Rating: 8 / Format: CD/2×12" / Label: Planet Mu
Like a lot of people, I find myself a bit irritated by the the idea of "wonky" as a genre, but unable to get away from increasingly using the term as more and more gloriously psychedelic and off-beam beat music appears around the world. Likewise, "future garage", though it does describe post-dubstep sounds that Martyn, Kode 9, Whistla, Brackles, Joy Orbison, Untold and co are all to some degree operating within, doesn’t really feel satisfactory as a genre either. But maybe it might be possible to see these two terms not as fenced-off areas, but as poles or attractors within the much broader flux of current synth-funk? Certainly recent releases like Zomby’s One Foot Ahead Of The Other, and this mini-album of new material from New Yorker Drew Lustman, suggest that there are plenty of artists able to traverse between both poles, and further abroad to boot, without losing their identity.
Bravery kicks off with the undeniably "wonky" technique of untethering the drums of ‘Make Me Feel So Right’ from quantised patterns, allowing them to slide out of kilter slightly differently in each bar. But this is not just IDM wanking: play this track as loudly as it deserves, and you realise that it is still a club track, its irregularity being a very purposeful and effective form of disorientation, and that the warm subs and diva vocal snippets that knit the whole thing together being far more than just signifiers of a rave/garage past (although they are that too), but are there for their instant and powerful effect on the listener’s nervous system. The album ends with ‘Discant’, a lovely piece of analogue boogie not so very far from what DâM-FunK is doing at the moment, with the added crunch 909s that could come from an early 90s Eddie Fowlkes or Blake Baxter track.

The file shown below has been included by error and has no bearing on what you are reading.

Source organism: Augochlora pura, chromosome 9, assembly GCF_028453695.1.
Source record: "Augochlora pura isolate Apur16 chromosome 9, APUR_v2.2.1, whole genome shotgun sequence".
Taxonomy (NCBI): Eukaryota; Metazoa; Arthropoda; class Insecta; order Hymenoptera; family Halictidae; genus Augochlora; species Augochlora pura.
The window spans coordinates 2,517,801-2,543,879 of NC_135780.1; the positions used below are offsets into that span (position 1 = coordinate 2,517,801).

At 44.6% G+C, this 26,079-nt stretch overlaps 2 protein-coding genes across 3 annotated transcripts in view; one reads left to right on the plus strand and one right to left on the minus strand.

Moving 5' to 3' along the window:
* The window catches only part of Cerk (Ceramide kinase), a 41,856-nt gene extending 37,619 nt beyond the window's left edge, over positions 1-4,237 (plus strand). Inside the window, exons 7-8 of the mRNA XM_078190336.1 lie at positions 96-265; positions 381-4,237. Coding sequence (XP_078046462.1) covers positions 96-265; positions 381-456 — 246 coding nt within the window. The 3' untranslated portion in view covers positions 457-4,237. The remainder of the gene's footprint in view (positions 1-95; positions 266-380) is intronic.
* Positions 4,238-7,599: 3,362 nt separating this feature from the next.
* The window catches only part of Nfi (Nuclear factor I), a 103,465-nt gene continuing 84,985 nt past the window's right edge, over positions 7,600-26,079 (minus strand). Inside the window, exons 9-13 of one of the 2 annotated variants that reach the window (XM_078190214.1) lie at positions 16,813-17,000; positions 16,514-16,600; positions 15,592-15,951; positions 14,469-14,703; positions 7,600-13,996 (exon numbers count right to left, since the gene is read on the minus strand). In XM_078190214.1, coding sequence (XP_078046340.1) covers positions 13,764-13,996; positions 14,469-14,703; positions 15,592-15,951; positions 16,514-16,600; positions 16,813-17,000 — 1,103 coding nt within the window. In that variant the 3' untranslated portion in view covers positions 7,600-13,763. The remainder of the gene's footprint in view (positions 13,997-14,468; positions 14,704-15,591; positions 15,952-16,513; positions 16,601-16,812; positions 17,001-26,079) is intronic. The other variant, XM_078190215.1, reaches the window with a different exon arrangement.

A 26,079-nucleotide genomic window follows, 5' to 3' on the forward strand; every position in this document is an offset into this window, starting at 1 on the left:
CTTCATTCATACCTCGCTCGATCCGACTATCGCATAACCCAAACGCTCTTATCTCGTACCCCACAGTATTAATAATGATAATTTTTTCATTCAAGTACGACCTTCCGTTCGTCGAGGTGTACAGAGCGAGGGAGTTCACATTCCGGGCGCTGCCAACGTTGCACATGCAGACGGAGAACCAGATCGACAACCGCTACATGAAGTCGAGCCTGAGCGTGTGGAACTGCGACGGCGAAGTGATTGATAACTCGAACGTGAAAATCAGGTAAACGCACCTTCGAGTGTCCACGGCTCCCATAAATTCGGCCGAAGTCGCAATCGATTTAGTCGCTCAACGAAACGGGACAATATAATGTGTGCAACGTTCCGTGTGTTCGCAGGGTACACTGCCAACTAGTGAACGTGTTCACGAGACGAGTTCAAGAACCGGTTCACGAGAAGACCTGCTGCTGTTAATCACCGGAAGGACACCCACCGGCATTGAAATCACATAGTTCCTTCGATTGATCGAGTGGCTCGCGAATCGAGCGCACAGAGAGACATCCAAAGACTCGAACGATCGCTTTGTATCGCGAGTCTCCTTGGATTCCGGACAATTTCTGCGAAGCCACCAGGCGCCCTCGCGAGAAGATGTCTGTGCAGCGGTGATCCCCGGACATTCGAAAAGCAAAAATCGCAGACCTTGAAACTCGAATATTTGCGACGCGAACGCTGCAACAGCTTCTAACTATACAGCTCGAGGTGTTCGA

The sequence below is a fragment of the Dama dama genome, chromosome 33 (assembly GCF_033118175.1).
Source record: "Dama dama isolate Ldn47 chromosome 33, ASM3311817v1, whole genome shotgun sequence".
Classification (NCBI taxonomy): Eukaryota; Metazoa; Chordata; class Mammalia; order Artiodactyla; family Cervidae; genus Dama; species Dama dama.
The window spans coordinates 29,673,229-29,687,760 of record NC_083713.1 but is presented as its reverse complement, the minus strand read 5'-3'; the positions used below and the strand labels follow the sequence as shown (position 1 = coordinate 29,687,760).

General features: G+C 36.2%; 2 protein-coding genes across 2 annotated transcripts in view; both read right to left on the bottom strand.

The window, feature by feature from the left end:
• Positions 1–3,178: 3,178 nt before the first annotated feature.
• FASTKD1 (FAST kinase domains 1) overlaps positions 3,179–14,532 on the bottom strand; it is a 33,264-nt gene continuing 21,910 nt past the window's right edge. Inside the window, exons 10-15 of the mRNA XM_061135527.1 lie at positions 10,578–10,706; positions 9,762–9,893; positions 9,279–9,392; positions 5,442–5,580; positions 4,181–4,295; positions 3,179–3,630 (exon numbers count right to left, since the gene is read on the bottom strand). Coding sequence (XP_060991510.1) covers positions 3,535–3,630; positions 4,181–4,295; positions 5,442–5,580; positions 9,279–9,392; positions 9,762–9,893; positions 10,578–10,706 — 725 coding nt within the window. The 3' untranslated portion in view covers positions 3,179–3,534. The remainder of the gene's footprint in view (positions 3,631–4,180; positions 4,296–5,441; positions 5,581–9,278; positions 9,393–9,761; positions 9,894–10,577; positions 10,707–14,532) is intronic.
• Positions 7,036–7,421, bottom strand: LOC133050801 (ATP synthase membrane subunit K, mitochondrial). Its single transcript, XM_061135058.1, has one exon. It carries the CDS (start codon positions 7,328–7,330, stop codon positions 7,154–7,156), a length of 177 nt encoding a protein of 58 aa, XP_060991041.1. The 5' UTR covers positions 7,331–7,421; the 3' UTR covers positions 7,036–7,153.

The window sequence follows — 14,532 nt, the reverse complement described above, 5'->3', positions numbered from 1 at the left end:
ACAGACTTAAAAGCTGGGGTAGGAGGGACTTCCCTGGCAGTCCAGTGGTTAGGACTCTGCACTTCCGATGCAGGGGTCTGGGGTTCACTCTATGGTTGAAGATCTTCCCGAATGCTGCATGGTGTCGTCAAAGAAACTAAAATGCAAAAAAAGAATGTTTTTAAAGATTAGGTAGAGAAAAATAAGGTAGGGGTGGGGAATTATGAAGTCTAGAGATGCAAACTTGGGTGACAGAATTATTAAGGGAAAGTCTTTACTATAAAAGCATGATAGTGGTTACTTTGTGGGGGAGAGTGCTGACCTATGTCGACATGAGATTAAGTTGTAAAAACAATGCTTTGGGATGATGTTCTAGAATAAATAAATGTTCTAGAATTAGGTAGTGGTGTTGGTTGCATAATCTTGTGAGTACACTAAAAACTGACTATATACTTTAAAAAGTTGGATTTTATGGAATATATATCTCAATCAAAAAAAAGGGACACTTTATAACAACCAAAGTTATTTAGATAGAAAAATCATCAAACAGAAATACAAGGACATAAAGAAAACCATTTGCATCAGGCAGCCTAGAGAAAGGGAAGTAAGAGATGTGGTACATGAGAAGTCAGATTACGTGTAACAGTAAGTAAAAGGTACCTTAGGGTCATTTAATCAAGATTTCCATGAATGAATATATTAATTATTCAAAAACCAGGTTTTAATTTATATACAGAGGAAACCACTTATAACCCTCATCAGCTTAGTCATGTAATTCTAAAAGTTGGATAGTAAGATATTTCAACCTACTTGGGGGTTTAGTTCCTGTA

In between, the tracks veer between hip hop swing and a zippier style that concertinas the whole history of disco through house into UK garage. Whatever the tempo though, the funk synth interjections and tricksy shuffle sound like what Luke Vibert might be capable of if he dropped his insistence on whimsical elements in favour of more of a city swagger. There’s a rich soul gloss to the production, not quite the terrifying 80s cocaine-soul/Steely Dan sheen of Hudson Mohawke, but certainly in a way that shows no interest in the lo-fi = underground equation. Despite the tempo shifts, the record is extraordinarily coherent, and alongside DâM-FunK, Hud Mo, Dorian Concept and others suggests that maybe we need to start thinking more broadly for our genre terms: yes there are wonky and garage elements here but ultimately it’s great 21st century computer funk, so who’s got a catchy genre name for that?